Walnut Room this way

Walnut Room this way
Walnut Room? This way, please.

Wednesday, December 18, 2013

Blazing a trail through kudzu--not for the faint of heart

 Several weeks ago (months ago?) a storm caused a limb to fall from the tree beside of our house.  Try as we might, we cannot get it to budge off the cable/telephone wires running from pole to house from any vantage point.  Fortunately, it is not the electrical wire, but nonetheless, loss of our Internet would be a sad day around this place.
 It is suspended over a mountain of kudzu, just outside of the fence, on a little hillside with a ravine running through it.  Not terribly convenient as far as access goes.  Yesterday was beautiful, pleasant, calm, so I decided it was a good day to hack my way through the kudzu with the tree loppers and get this limb off the wires before another ice storm.  Now these days, my climbing up onto a wall about 18 inches from the ground, and stepping onto a less than solid surface is dicey.  I carefully got the two step stool, my cane, and gingerly approached the wall, trying to keep from entangling my feet in the kudzu vines just silently stalking me, waiting to pounce and wrap their choking little tendrils around me.

I managed to get up there.  Watching carefully where I put my feet, and using the walking stick for balance and support and to test out what was underneath all the dormant kudzu vines and dead leaves on the ground, I managed to create a fair-sized passage-way to reach the offending limb on the wire…but not be able to reach any of the branches or twigs.  Back down the treacherous path, in search of another tool…ah, yes, the rake should do it.  No, it would not.
 Take a closer look at the "trail" I was attempting to navigate, whilst keeping in mind that on a good day, on flat surface, it is not easy for me to walk, and you will probably be scratching your head asking, "What was she thinking?"  To quote "The Egg and I," I am like a dog with a bone once I get it in my head that something needs doing. (On a side note, in the ravine, I found the missing dog/cat dish, several empty wine bottles apparently pulled from the trash bin by our resident raccoon, and a number of empty food carton containers.)  Undaunted, I found a length of plastic pipe that was long, but not heavy.  It was a great plan, but it did not work!  The limb is too heavy.  I wisely gave it up for the day, however, clearly resolved that I will make an effort another day, with assistance…and a ladder.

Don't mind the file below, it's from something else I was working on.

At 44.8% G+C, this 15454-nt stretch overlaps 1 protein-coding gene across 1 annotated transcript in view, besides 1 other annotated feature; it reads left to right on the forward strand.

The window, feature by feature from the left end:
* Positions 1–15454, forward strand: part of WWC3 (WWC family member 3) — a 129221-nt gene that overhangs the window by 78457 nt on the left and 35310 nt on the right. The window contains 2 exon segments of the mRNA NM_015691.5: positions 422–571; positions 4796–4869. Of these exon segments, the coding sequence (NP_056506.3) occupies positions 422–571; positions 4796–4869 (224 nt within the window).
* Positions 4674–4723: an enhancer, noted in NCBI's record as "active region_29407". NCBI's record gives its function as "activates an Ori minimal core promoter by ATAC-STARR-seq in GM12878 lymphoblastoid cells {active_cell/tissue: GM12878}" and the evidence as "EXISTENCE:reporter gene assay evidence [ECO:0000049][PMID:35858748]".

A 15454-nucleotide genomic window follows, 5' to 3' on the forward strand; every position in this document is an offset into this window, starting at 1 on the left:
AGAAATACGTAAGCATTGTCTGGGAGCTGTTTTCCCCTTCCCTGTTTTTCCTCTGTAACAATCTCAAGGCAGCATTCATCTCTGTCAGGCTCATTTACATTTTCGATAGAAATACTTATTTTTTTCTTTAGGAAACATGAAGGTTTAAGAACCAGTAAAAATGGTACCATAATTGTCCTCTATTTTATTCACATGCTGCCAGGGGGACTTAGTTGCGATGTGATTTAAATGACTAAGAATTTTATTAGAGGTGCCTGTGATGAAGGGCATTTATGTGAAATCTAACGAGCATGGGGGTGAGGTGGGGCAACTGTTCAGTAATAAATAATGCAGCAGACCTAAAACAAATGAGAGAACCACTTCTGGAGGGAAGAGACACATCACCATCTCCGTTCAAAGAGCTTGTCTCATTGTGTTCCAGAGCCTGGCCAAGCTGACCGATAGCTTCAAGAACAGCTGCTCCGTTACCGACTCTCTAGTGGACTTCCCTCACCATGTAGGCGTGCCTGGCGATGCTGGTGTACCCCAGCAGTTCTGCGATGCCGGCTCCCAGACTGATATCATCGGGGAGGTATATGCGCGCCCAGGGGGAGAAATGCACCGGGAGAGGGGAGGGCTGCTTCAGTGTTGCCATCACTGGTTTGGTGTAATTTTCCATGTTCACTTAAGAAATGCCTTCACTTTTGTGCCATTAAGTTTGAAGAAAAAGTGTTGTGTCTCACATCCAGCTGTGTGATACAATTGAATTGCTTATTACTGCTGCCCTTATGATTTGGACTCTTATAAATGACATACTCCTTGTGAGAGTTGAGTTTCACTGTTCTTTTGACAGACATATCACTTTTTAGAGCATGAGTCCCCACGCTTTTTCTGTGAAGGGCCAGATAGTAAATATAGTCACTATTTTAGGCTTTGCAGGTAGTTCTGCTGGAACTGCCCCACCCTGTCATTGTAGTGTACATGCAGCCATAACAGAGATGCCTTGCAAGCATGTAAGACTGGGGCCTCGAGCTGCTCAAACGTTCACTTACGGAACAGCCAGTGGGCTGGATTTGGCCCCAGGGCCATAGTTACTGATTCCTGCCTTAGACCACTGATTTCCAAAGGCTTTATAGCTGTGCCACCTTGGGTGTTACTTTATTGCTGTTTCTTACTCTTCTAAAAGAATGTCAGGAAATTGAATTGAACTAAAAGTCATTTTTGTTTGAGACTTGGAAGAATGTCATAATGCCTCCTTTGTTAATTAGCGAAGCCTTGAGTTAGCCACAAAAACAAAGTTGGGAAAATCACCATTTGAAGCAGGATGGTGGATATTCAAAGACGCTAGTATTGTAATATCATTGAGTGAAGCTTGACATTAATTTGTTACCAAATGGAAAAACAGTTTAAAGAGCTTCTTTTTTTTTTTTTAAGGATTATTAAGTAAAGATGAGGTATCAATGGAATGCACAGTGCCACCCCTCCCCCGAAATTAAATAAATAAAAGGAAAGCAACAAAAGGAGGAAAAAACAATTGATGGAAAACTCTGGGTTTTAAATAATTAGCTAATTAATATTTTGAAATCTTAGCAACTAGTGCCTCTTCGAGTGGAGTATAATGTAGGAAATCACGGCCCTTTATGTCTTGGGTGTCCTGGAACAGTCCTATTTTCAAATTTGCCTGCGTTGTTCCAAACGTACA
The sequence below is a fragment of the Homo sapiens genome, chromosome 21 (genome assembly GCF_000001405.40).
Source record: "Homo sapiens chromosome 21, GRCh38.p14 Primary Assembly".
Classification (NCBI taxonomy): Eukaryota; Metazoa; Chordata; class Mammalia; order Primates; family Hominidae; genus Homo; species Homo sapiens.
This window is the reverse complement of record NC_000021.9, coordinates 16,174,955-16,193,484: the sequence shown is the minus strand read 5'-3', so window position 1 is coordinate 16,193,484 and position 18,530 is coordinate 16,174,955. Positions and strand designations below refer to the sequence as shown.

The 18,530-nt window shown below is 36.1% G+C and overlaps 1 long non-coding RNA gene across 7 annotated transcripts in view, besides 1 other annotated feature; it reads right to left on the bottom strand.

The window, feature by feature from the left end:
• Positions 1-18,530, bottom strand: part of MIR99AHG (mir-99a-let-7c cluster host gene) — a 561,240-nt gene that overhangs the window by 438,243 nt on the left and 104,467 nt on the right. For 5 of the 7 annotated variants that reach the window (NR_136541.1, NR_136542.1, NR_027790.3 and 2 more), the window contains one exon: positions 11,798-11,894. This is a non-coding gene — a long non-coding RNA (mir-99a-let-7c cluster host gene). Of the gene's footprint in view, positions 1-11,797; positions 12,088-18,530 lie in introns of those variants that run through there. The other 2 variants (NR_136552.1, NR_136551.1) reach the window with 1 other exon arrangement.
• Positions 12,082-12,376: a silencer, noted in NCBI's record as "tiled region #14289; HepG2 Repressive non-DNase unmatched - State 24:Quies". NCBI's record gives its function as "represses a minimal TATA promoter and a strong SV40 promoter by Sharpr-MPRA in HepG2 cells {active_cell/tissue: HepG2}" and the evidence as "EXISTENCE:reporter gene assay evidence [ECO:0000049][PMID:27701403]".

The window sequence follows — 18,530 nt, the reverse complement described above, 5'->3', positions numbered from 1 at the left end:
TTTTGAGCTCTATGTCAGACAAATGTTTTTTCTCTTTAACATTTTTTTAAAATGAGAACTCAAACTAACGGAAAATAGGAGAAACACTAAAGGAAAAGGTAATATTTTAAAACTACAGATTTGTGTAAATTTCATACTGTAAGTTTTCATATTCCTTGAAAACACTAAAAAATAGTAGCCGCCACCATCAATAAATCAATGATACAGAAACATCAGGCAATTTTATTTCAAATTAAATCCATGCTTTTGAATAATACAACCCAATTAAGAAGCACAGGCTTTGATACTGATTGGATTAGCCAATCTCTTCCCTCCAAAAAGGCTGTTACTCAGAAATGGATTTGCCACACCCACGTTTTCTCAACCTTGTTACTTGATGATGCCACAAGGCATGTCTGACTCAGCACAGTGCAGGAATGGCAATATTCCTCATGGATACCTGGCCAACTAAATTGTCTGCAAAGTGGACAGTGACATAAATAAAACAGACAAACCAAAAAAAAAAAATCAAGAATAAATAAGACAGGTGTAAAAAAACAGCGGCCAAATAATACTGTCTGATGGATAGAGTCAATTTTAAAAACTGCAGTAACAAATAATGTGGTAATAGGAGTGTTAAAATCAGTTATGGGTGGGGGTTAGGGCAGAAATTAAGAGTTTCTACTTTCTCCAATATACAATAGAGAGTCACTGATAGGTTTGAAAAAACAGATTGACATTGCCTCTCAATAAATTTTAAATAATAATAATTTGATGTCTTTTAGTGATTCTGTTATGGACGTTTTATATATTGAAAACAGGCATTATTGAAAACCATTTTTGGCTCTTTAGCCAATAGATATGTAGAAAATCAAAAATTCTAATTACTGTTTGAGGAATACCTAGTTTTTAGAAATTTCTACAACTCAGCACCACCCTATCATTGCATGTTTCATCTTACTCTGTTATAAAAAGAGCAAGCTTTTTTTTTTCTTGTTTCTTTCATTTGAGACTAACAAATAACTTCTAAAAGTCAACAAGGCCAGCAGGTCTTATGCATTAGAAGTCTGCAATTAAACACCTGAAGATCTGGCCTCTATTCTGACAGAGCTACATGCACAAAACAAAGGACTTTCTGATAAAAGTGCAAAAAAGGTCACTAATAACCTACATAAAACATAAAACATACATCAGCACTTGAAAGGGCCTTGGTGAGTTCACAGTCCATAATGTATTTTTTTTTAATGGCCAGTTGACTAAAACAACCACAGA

The term "feral" cat hardly seems to apply to the herd that hang out on my hillside, but still, they are outside cats and thus, the accommodations are sparse and utilitarian.  Yesterday after the failure to remove the tree limb from the wires, I replaced their collapsed cardboard shelter with a couple of new boxes, and fixed the cat cozy so they could not sit on top of it and crush it.  Duh, cats, the point of the shelter is to protect you from wind and rain.  Clearly, Bubby got the idea that in the cozy is better than on the cozy--or at least he grasped that he had no other choice now.


One has to learn not to become attached to feral cats, but rather just appreciate their contributions in keeping the mice and lizard population in check (and I feed twice a day, lest you think I am dooming cats to subsistence level hunting).  Some of them are aloof, although not afraid.  A couple are always downright domestic, climbing on my lap or purring while I hold them and scratch ears or tummy.

They are a trade-off.  I finally stopped feeding the birds because it seemed cruel that the cats were able to attack them while they were eating breakfast or supper.  I miss the birds, but after the second one was taken down right before my eyes before me or the bird knew a cat was close enough, I knew I needed to make a choice--at least until there is some other way to feed a bird without a cat being able to climb a tree or leap 5 feet straight up into the air and swipe a bird off a feeder perch.  And yes, one did, as fast as a speeding bullet.  At least for now, my trees are barren--no leaves, no cardinals.

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